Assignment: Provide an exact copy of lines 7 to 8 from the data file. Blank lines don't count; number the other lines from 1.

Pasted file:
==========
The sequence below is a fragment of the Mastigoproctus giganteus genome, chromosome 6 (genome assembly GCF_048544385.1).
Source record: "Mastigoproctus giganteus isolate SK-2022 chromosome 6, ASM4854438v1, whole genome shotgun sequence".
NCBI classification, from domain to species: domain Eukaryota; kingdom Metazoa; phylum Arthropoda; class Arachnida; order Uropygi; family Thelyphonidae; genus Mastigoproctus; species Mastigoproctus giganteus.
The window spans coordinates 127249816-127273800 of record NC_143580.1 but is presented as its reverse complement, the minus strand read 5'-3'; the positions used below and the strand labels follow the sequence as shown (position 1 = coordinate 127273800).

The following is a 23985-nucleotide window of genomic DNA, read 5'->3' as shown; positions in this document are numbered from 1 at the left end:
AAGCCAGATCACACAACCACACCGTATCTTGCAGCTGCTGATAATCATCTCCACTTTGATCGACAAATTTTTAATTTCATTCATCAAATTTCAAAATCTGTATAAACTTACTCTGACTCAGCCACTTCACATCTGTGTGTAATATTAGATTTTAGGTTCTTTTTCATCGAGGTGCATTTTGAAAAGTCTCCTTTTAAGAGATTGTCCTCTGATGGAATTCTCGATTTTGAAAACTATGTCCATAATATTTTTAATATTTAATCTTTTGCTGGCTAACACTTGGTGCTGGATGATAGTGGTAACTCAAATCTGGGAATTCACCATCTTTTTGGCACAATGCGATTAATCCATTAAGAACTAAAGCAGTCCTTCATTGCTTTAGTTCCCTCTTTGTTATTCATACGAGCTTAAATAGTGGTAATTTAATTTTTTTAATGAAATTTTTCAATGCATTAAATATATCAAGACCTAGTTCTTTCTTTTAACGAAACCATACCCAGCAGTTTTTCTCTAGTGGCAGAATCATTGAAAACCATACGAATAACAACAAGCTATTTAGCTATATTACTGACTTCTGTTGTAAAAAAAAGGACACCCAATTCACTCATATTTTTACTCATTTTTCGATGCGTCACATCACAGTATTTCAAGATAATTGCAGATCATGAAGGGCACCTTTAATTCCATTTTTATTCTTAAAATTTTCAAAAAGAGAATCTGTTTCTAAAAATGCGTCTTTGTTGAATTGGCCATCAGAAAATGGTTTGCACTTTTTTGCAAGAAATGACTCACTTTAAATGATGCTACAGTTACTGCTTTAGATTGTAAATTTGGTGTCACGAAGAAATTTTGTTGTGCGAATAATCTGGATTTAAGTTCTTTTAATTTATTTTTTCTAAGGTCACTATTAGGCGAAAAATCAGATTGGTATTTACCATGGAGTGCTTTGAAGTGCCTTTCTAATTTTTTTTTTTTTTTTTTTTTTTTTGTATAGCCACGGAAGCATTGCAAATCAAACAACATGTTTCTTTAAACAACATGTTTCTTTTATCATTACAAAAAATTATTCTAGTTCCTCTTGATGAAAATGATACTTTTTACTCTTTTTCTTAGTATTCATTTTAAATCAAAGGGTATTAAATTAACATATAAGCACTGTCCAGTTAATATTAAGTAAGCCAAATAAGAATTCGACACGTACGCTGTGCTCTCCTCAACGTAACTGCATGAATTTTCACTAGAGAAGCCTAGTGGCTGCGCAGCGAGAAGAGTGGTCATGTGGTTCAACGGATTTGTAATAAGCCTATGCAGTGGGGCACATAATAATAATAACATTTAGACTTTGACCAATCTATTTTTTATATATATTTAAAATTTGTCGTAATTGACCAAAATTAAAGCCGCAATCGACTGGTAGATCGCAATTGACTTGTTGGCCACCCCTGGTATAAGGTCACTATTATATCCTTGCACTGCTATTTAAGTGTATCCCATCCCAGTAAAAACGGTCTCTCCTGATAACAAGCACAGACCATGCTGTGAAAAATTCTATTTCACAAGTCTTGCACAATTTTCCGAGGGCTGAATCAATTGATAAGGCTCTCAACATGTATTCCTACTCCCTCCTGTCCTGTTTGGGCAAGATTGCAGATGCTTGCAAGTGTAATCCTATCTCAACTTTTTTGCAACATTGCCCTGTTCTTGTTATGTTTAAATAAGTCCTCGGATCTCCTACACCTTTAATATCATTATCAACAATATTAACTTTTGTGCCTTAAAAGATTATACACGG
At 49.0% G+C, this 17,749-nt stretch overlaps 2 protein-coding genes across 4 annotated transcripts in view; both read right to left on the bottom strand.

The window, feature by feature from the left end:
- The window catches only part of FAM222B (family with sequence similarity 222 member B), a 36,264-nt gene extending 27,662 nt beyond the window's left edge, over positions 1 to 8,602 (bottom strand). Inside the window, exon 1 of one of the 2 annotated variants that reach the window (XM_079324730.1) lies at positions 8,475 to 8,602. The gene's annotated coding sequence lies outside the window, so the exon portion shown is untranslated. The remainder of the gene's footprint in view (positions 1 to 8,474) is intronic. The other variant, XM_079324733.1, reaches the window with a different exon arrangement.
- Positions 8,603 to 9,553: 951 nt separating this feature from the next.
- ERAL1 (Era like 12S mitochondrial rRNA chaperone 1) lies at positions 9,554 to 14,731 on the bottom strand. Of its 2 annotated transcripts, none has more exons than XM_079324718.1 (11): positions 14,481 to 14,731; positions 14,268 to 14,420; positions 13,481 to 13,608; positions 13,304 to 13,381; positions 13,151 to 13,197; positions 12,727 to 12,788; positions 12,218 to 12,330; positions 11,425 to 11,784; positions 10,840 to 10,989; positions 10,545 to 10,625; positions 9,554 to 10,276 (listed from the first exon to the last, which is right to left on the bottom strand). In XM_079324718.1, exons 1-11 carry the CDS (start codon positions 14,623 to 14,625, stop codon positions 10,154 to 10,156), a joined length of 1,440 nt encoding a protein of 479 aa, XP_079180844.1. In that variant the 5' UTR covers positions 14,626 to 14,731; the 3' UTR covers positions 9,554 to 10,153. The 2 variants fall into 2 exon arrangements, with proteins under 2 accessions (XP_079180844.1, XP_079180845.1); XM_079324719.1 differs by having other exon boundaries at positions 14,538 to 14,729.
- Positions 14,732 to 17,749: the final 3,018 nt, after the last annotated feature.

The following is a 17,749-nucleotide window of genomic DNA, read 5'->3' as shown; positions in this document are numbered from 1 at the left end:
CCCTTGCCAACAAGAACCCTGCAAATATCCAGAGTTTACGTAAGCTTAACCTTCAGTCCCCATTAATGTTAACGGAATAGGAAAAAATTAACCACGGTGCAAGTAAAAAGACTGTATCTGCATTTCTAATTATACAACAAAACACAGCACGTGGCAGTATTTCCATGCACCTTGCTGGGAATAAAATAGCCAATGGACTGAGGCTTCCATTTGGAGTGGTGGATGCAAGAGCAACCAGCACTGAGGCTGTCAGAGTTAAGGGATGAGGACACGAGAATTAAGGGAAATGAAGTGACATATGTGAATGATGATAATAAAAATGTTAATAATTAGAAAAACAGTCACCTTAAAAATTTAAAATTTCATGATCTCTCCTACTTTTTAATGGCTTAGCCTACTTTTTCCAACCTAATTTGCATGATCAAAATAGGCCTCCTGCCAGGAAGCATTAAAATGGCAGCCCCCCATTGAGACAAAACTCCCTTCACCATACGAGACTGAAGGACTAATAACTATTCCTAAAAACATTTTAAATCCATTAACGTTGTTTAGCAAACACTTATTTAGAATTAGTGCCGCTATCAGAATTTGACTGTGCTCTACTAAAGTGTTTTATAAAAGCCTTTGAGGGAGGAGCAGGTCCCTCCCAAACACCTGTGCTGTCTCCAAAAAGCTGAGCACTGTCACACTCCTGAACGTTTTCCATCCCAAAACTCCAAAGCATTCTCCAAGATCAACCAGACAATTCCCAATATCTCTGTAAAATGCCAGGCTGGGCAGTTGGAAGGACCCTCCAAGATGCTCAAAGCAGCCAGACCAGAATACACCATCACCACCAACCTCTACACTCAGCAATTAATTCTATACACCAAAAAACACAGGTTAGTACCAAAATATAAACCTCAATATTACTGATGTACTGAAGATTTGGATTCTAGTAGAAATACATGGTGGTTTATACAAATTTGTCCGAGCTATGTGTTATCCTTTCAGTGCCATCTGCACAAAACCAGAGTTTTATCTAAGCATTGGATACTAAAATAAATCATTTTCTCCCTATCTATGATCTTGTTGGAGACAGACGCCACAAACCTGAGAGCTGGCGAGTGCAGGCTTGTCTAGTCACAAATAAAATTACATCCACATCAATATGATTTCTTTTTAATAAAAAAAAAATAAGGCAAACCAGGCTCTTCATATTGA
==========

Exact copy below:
At 49.0% G+C, this 17,749-nt stretch overlaps 2 protein-coding genes across 4 annotated transcripts in view; both read right to left on the bottom strand.

The window, feature by feature from the left end: